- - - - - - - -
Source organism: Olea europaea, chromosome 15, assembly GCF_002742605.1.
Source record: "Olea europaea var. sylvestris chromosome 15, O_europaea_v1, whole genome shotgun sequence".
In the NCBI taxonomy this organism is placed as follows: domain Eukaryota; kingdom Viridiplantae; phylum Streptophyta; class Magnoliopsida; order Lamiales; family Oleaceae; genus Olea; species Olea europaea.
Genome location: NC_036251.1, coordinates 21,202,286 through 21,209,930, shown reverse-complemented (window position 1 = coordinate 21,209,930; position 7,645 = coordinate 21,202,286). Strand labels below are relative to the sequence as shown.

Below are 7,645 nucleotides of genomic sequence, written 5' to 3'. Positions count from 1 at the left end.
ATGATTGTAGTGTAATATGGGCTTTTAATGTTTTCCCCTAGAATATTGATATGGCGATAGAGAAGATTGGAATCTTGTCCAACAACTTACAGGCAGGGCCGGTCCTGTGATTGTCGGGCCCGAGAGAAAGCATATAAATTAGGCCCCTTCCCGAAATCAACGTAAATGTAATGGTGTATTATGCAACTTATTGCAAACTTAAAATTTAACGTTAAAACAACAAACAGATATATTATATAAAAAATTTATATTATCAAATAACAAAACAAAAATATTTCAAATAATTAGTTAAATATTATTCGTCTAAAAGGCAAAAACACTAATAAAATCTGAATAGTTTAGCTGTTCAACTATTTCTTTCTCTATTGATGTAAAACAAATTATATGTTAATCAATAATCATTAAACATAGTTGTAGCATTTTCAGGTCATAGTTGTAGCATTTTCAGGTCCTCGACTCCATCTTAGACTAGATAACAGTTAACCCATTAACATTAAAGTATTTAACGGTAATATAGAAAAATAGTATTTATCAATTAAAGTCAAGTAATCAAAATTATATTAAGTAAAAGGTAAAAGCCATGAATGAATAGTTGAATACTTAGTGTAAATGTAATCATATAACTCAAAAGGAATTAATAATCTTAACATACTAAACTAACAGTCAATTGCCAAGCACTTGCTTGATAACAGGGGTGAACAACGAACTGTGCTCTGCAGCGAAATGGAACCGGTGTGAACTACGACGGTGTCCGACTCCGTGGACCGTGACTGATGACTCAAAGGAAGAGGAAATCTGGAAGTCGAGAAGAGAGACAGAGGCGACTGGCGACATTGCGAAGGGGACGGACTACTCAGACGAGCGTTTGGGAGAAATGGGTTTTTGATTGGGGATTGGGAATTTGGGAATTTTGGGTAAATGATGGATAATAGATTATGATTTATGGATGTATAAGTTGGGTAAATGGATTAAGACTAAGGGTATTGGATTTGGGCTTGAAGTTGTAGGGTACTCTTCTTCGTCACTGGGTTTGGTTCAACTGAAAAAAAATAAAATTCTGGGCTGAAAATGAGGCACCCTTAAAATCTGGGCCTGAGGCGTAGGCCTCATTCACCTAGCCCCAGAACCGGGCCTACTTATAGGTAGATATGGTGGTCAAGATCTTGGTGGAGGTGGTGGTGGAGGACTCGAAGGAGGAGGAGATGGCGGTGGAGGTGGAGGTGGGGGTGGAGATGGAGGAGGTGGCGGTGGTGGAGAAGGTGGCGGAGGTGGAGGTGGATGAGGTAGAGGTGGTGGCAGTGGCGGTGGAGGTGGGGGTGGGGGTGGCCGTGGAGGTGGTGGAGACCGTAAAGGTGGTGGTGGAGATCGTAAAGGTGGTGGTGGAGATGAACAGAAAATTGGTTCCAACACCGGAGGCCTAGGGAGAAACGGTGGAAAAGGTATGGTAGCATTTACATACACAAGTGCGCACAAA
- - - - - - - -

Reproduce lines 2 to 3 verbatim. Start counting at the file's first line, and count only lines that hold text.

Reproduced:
Source record: "Olea europaea var. sylvestris chromosome 15, O_europaea_v1, whole genome shotgun sequence".
In the NCBI taxonomy this organism is placed as follows: domain Eukaryota; kingdom Viridiplantae; phylum Streptophyta; class Magnoliopsida; order Lamiales; family Oleaceae; genus Olea; species Olea europaea.